EDIT/P.S.: The BEST auto-EQ system that I have experienced so far (aside from using REW to develop filters etc.) is Dirac Live. I have not experienced ARC (Arcam) but Dirac Live beats everything else IMO, including Audyssey, especially for music. This is based on my adventures with the Emotica XMC-1 using Dirac Live Full version.
     
  18. Matthew J Poes

    Matthew J Poes Staff Writer
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    Do you have a point of reference you use to know when something is accurate? For example, with music, maybe it’s what you have heard live? Or maybe it’s more abstract, it is what sounds the most natural.

    Your experience with Dirac matches mine and many others. I’ve had much better luck than with Audyssey getting results that are spatially robust, measure well, and sound good.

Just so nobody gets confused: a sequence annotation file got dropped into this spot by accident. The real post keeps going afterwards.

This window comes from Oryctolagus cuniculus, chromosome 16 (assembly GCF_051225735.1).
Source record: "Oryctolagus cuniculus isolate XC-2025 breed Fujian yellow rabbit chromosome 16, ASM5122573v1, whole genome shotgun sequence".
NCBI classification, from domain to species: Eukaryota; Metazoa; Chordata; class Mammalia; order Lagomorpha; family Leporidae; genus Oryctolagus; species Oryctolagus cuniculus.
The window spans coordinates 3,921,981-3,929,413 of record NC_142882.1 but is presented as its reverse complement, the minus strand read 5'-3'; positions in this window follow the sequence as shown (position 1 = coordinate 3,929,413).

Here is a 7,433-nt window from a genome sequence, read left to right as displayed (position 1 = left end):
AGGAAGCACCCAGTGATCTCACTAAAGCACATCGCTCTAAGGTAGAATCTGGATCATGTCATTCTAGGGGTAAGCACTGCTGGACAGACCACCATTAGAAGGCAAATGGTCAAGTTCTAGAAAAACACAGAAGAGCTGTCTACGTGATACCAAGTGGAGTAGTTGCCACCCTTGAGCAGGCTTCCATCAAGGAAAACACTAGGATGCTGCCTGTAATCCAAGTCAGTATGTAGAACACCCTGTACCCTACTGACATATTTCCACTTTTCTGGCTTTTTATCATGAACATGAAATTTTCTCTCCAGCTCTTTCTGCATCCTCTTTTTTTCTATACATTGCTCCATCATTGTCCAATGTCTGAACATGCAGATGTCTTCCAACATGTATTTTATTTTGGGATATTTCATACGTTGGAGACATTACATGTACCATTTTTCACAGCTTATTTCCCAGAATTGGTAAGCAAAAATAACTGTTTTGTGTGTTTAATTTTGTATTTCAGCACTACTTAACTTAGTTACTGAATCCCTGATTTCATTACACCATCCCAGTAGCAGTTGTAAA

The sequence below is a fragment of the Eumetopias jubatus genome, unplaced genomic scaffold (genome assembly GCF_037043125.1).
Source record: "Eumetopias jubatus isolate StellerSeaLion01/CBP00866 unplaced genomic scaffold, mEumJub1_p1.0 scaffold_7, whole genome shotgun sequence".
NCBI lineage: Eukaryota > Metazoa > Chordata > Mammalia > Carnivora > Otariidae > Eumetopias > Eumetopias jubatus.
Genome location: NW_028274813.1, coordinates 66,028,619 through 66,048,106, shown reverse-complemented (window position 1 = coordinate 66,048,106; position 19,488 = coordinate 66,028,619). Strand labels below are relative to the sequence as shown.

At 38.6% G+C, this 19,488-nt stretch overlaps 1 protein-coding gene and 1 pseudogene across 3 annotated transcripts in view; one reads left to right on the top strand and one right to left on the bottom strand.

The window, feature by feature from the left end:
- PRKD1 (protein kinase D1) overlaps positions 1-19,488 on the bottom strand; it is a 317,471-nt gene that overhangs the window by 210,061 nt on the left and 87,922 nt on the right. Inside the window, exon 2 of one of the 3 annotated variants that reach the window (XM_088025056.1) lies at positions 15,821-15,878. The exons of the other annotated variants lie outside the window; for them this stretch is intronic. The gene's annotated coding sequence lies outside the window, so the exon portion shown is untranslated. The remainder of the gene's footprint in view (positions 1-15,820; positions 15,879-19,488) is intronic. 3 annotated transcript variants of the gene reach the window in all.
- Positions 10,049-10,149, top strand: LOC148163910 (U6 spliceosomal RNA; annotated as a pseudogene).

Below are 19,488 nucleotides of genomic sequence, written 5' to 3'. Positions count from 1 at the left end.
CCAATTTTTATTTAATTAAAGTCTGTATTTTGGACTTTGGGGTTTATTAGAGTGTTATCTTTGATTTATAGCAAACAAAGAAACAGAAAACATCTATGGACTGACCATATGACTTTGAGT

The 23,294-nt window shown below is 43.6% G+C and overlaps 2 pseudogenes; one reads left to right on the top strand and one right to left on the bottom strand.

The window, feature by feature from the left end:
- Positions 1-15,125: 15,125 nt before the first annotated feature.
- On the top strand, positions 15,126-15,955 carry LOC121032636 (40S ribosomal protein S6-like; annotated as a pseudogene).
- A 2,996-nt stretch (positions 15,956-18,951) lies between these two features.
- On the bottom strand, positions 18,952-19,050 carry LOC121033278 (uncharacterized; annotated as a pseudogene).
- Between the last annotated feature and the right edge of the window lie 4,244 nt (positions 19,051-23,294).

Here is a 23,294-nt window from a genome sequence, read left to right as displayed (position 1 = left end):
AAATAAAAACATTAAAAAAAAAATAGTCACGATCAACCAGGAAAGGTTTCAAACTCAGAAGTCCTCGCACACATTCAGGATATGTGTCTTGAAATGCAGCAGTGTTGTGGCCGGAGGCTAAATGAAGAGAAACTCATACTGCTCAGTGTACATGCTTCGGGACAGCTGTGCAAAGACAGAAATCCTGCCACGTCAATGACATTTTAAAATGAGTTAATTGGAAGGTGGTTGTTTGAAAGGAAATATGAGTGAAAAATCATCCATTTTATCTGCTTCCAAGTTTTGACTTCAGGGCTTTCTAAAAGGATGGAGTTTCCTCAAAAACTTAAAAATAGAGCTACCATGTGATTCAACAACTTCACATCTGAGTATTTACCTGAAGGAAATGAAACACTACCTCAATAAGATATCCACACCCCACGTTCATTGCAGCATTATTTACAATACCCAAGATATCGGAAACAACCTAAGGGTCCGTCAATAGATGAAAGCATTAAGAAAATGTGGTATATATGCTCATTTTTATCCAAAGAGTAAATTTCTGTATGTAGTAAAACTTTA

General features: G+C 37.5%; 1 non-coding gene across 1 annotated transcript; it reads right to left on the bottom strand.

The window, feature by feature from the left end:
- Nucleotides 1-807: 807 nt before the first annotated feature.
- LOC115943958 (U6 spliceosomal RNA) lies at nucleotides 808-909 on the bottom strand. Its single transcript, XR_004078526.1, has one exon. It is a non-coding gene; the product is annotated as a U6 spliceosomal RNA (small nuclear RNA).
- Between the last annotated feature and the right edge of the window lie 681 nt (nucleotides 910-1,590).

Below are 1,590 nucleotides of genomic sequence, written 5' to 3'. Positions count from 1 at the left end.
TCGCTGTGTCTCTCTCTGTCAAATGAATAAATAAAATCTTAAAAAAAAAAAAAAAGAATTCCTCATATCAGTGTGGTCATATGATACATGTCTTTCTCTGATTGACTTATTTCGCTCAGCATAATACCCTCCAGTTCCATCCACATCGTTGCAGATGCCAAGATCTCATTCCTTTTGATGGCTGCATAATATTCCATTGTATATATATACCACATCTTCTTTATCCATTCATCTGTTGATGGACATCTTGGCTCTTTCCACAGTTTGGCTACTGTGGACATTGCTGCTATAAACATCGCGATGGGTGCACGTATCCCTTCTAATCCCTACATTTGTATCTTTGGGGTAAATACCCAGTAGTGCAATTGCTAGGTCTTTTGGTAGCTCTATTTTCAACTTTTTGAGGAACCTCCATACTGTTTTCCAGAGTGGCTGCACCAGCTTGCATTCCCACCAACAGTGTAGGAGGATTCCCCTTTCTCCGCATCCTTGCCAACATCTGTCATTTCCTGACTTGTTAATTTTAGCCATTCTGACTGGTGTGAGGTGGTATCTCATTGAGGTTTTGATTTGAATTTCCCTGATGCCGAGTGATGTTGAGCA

It’s also sad that I spent decades becoming an expert in manually tuning a system only to have a dirac equal or better my results all on its own. Come on Dirac, I need something to obsess over.
     
  19. AudiocRaver

    AudiocRaver Senior Admin
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    Me, too. I was almost disappointed when I realized that my most painstaking hand-tuning was easily bested by a quick Dirac Live calibration. It was a LITTLE bit hard to let go of, but I did get over it. The trials of the obsessive hobbyist!
     
  20. Matthew J Poes

    Matthew J Poes Staff Writer
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    Hah I can’t let it go! CANT!

    The new bass management might put me out of business. While most of my customers are looking for acoustics, sub setup is probably what I do more of than anything. I wish Dirac had an installer program.
     
  21. Jose Sifontes

    Jose Sifontes Moderator